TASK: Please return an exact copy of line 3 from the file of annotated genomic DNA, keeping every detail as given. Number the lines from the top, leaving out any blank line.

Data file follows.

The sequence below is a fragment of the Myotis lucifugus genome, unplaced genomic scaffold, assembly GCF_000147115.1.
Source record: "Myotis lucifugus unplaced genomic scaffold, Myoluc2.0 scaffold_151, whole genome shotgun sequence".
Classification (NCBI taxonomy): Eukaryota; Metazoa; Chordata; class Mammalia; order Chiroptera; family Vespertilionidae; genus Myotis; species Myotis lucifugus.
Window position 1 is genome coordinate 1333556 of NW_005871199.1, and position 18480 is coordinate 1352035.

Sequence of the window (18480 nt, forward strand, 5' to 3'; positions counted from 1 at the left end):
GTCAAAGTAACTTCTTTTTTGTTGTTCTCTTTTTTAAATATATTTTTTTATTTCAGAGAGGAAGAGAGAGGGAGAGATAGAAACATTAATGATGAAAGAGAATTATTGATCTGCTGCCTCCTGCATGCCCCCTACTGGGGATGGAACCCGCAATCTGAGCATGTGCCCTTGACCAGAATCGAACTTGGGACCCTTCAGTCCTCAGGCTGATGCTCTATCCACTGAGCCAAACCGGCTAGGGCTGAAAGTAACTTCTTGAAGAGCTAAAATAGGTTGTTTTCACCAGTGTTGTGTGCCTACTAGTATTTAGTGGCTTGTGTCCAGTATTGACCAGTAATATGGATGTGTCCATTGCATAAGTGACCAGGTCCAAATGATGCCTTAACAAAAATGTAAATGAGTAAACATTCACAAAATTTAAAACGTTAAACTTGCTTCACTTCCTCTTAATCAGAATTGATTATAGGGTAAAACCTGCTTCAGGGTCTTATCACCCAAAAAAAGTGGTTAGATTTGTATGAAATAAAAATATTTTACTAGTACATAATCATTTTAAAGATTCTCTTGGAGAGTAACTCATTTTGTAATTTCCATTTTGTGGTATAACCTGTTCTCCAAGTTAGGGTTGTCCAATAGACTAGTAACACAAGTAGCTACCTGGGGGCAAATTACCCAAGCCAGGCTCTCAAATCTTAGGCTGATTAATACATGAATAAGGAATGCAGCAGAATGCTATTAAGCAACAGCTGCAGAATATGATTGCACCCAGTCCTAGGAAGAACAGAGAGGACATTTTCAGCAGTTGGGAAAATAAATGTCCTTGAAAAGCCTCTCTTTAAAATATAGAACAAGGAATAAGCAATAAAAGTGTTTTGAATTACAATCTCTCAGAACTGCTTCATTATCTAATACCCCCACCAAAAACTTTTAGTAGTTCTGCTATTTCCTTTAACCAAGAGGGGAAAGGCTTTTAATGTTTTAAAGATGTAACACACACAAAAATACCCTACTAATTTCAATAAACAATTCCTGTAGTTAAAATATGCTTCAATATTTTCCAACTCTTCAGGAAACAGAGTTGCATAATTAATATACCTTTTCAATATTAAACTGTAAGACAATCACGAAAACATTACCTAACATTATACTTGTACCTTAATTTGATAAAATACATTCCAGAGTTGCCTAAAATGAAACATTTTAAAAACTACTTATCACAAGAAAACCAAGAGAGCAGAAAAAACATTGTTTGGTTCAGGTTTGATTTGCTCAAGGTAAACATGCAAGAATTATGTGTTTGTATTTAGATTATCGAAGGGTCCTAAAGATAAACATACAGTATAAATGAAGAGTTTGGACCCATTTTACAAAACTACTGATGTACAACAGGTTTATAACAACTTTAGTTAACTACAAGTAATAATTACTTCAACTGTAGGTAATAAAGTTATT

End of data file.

Classification (NCBI taxonomy): Eukaryota; Metazoa; Chordata; class Mammalia; order Chiroptera; family Vespertilionidae; genus Myotis; species Myotis lucifugus.